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HomeStudy GuidesPhysics

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The Nature of Science and Physics

Kinematics

Introduction to One-Dimensional KinematicsDisplacementVectors, Scalars, and Coordinate SystemsTime, Velocity, and SpeedVideo: One-Dimensional KinematicsAccelerationMotion Equations for Constant Acceleration in One DimensionProblem-Solving Basics for One-Dimensional KinematicsFalling ObjectsGraphical Analysis of One-Dimensional Motion

Two-Dimensional Kinematics

Dynamics: Force and Newton's Laws of Motion

Introduction to Dynamics: Newton's Laws of MotionDevelopment of Force ConceptNewton's First Law of Motion: InertiaNewton's Second Law of Motion: Concept of a SystemNewton's Third Law of Motion: Symmetry in ForcesVideo: Newton's LawsNormal, Tension, and Other Examples of ForcesProblem-Solving StrategiesFurther Applications of Newton's Laws of MotionExtended Topic: The Four Basic Forces—An Introduction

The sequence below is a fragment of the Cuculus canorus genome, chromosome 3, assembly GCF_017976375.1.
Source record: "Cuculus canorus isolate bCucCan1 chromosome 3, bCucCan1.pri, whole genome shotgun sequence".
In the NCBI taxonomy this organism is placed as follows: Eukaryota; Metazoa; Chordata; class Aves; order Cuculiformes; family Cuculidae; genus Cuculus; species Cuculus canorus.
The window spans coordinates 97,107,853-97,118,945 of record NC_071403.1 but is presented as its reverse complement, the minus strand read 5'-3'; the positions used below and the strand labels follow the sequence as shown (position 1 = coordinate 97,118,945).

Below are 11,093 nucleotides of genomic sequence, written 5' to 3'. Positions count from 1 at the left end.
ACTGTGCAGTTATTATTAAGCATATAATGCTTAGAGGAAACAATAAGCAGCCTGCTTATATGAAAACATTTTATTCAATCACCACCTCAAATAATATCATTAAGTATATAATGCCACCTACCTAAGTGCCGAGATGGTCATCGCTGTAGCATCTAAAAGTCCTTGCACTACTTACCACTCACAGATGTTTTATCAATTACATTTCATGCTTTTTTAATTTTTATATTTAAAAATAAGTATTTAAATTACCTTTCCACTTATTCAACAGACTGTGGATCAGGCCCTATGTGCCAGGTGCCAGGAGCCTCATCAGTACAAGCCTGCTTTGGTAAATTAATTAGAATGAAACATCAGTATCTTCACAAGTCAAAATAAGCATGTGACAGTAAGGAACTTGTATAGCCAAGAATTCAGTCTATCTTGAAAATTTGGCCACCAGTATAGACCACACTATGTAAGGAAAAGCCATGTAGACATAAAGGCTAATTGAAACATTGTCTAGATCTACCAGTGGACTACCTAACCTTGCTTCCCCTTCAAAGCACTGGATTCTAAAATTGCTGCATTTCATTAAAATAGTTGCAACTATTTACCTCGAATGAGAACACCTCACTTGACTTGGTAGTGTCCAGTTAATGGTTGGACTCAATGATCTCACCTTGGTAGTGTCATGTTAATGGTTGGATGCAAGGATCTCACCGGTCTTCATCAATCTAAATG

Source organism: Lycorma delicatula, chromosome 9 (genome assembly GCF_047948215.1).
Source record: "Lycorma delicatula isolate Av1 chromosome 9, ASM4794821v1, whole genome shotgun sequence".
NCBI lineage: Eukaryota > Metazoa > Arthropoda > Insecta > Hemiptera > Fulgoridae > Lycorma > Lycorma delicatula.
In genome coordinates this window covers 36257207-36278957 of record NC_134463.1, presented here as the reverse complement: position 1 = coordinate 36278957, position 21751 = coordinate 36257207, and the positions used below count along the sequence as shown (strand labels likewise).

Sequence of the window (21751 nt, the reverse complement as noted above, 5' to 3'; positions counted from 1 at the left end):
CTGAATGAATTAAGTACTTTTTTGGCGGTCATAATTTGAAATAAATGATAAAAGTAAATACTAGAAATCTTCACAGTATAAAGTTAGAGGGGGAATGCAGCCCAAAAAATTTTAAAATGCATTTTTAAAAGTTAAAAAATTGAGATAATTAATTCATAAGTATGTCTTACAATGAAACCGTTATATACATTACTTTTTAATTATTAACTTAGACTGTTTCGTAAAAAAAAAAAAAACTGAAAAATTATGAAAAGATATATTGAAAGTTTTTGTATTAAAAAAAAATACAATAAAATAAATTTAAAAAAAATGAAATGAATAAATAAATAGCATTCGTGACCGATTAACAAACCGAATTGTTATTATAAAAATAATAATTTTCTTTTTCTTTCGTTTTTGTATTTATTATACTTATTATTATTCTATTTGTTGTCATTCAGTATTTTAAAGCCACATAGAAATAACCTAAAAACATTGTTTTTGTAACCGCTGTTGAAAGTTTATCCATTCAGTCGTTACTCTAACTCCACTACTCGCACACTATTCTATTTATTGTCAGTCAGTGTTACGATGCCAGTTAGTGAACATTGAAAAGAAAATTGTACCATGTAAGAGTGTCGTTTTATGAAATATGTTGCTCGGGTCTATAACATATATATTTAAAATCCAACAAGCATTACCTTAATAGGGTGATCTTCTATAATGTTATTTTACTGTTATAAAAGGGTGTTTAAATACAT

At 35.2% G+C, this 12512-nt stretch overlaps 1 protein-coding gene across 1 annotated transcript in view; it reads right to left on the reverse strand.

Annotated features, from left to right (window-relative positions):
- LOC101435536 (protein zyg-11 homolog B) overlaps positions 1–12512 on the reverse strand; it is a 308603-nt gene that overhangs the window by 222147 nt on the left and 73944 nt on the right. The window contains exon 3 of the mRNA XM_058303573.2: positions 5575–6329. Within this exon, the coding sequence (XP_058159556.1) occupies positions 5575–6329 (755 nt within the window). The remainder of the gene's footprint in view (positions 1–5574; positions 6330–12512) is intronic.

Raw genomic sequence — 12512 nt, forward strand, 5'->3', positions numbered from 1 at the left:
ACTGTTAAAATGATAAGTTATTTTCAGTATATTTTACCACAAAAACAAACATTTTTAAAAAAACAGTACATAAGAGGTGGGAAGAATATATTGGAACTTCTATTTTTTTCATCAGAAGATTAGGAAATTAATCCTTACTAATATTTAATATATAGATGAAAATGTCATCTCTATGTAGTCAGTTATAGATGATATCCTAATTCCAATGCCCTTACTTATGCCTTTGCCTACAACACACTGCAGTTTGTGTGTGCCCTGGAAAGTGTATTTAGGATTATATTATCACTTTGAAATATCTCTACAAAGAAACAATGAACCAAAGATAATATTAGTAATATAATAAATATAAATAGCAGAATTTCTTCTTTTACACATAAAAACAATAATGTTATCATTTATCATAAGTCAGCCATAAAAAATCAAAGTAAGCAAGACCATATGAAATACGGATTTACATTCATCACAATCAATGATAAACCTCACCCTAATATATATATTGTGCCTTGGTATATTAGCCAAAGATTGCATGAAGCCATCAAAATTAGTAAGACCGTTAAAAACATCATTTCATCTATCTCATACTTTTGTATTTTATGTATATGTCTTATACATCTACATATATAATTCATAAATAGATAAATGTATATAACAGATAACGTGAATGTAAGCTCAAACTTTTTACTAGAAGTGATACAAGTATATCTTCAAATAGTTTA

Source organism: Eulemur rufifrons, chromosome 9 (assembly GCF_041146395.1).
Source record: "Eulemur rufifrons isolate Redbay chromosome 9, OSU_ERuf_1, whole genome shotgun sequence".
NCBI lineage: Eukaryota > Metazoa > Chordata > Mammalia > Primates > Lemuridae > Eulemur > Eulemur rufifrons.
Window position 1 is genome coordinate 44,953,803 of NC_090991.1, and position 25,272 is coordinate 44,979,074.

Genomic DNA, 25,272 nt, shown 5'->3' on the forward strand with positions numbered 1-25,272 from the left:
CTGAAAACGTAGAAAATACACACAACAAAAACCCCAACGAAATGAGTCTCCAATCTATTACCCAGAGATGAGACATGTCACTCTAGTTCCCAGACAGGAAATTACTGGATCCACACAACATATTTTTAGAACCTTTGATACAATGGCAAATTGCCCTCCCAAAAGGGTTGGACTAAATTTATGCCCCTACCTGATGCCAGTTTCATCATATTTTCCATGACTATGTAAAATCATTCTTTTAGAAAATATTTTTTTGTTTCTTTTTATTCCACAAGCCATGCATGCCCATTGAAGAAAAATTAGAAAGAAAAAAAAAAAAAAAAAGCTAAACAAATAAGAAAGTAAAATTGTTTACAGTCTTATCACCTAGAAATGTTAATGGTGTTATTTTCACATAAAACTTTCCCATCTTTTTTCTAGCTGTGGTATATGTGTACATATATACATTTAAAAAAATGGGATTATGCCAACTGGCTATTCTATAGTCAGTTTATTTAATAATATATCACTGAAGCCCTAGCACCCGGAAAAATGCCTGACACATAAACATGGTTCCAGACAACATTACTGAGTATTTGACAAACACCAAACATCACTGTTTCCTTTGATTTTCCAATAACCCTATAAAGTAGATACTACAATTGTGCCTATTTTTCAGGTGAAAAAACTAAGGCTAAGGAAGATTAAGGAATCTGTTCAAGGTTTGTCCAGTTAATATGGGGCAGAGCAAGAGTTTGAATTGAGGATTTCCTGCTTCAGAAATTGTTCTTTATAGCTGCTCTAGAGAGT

Further Applications of Newton's Laws: Friction, Drag, and Elasticity

Uniform Circular Motion and Gravitation

Introduction to Uniform Circular Motion and GravitationRotation Angle and Angular VelocityCentripetal AccelerationCentripetal ForceFictitious Forces and Non-inertial Frames: The Coriolis ForceNewton's Universal Law of GravitationVideo: GravitationSatellites and Kepler's Laws: An Argument for Simplicity

Work, Energy, and Energy Resources

Introduction to Work, Energy, and Energy ResourcesWork: The Scientific DefinitionKinetic Energy and the Work-Energy TheoremGravitational Potential EnergyVideo: Potential and Kinetic EnergyConservative Forces and Potential EnergyNonconservative ForcesConservation of EnergyPowerWork, Energy, and Power in HumansWorld Energy Use

Linear Momentum and Collisions

Rotational Motion and Angular Momentum

Introduction to Rotational Motion and Angular MomentumAngular AccelerationKinematics of Rotational MotionVideo: Rotational MotionDynamics of Rotational Motion: Rotational InertiaRotational Kinetic Energy: Work and Energy RevisitedAngular Momentum and Its ConservationVideo: Angular MomentumCollisions of Extended Bodies in Two DimensionsGyroscopic Effects: Vector Aspects of Angular Momentum

Statics and Torque

Fluid Statics